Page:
Friday, January 29, 2010

Civilians Killed in Somalia Clashes; Djibouti to Deploy 450 Troops

Friday, January 29, 2010
11:44 Mecca time, 08:44 GMT

Civilians killed in Somalia clashes

Al-Shabab has claimed responsibility for the shelling on Friday

At least nine people, mainly civilians, have been killed in fresh fighting in the Somali capital, witnesses and medics have said.

Anti-government fighters clashed with African Union peacekeepers and government troops in southeastern Mogadishu in the early hours of Friday, resulting in the deaths.

"Around seven civilians died in the clashes, including women and children. Most of them were killed by mortar shells and stray bullets," Abdi Adan, an eyewitness, told the AFP news agency.

"Four civilians died in Wardhigley district and three others were killed in Holwadag and Bakara area. It was the worst fighting we have seen recently," Mohamoud Ahmed, a local resident, said.

Ali Musa, head of Mogadishu's ambulance services, said medics had collected around 22 injured from several locations in the city and "several people" had died.

"I don't have the full figures but I know that three of the dead are a mother and her two children," he said.

Responsibility claim

The armed group al-Shabab, whose leader late last year proclaimed his allegiance to al-Qaeda's Osama bin Laden, issued a statement claiming responsibility for Friday's shelling.

"Our holy warriors launched a fierce offensive on several locations in Mogadishu where the apostate militias and their Christian backers were stationed," the group said.

It referred to government troops, who they accuse of being puppets of the West, and to AU peacekeepers who they routinely describe as crusaders bent on introducing Christianity to Muslim Somalia.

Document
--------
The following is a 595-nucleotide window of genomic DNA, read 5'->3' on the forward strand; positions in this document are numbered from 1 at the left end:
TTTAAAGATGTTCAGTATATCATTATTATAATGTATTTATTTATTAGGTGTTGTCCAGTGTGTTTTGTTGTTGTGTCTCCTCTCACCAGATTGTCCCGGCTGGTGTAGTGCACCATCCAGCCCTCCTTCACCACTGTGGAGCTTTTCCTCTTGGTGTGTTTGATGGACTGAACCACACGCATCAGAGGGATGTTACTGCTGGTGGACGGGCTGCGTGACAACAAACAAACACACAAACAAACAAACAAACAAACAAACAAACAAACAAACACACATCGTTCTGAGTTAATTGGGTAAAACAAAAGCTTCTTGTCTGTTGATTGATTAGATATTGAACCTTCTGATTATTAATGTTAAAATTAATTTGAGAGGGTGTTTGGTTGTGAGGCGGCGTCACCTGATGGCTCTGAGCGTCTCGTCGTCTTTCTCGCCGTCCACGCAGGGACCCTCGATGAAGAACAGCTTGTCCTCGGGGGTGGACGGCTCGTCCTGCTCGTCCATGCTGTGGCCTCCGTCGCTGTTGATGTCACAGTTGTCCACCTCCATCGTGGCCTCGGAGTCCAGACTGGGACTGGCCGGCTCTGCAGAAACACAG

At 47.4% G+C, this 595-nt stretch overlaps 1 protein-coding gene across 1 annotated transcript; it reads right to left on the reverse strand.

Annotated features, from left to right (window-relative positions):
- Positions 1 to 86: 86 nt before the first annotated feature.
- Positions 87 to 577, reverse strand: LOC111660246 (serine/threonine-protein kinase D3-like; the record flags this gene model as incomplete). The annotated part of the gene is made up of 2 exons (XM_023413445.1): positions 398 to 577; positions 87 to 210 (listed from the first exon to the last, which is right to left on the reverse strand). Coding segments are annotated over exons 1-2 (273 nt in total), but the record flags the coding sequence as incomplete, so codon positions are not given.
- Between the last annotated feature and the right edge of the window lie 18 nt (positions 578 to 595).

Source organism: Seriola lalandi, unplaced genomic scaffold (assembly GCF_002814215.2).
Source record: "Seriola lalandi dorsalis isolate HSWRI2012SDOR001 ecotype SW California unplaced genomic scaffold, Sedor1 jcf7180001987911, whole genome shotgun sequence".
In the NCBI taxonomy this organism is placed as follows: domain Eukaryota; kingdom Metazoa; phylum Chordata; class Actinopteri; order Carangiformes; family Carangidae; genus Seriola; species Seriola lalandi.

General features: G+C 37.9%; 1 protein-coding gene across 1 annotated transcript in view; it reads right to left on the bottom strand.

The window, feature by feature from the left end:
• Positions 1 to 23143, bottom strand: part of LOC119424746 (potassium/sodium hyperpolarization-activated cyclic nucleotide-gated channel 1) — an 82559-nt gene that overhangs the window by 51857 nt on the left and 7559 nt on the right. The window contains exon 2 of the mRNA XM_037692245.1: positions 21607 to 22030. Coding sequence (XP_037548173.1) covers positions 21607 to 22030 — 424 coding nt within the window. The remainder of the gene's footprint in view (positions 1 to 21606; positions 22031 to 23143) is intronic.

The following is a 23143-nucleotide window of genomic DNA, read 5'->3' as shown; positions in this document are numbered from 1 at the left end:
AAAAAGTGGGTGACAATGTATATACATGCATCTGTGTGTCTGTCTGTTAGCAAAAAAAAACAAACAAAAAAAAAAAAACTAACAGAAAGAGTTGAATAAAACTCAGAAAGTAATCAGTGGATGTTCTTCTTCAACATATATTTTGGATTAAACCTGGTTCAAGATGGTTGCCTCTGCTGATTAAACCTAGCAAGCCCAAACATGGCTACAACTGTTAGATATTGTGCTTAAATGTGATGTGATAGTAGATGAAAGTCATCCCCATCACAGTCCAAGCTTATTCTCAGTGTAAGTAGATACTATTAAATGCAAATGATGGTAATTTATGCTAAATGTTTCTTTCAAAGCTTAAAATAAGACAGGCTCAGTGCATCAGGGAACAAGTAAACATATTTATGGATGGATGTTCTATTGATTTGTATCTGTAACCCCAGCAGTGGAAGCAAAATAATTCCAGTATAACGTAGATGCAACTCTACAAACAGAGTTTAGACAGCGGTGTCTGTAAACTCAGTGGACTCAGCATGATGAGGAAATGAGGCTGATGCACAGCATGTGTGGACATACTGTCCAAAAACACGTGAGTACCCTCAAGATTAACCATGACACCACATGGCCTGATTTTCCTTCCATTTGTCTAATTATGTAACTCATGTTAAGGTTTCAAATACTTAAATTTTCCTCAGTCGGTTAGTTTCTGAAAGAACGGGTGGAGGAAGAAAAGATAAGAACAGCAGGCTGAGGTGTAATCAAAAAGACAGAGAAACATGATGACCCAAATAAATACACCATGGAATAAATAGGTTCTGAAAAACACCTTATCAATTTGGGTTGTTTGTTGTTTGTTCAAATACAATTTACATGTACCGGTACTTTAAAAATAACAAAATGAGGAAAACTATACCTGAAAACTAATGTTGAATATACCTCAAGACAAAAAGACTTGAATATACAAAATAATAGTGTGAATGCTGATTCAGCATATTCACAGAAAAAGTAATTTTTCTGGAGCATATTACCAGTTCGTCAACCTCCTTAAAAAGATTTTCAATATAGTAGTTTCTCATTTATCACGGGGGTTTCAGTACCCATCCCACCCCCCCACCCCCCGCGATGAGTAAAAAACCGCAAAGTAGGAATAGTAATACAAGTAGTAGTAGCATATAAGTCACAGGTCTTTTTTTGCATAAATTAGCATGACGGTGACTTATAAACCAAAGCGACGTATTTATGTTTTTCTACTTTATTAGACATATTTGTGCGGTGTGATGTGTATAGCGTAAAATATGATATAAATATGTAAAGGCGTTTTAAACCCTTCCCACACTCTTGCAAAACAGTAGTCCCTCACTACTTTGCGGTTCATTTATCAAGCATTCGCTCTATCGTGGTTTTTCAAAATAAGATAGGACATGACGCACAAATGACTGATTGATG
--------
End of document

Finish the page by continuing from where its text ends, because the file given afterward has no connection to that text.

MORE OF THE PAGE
In the statement, al-Shabab said two of its fighters had died in the clashes.

Somali government officials were not able to provide more details on the casualties.

"The violent elements attacked government positions overnight, firing mortar rounds and machine guns. The government forces defeated them," Abdullahi Hassan Barisse, a police spokesman, told reporters.

The densely-populated neighbourhoods where the fighting took place, halfway between the airport and the port, is on the edge of an area controlled by the African Union peacekeeping mission (Amisom).

Civilians there are often caught in the crossfire between Amisom troops and al-Shabab.

The clashes marred plans to celebrate the first anniversary of the election of Sharif Ahmed, the Somali president.

Officials had been preparing for celebrations in the presidential compound's theatre on Friday.

Source: Agencies

Friday, January 29, 2010

Djibouti to boost AU peace mission in Somalia

Nigerian Guardian

AUTHORITIES in Djibouti have planned to send 450 soldiers to Somalia possibly next month to boost the African Union (AU) peace mission that is protecting the fragile Western-backed government.

The move came as Somali gunmen yesterday hijacked a Cambodian cargo ship, the MV Layla-S, off Berbera after it unloaded at the port in the breakaway northern enclave of Somaliland.

Uganda and Burundi each have 2,500 peacekeepers in Mogadishu with the AU's AMISOM force in Mogadishu.

Its soldiers come under near-daily attacks from roadside bombs and rebel artillery. The force is struggling to raise its numbers beyond the 5,000 troops already present in the anarchic nation that has had no functional central government since 1991.

"We are preparing our troops. We are training them so that they can carry out their mission in a very efficient way," Djibouti's Foreign Minister Mahmoud Ali Youssouf told Reuters on the sidelines of an African Union foreign ministers' meeting.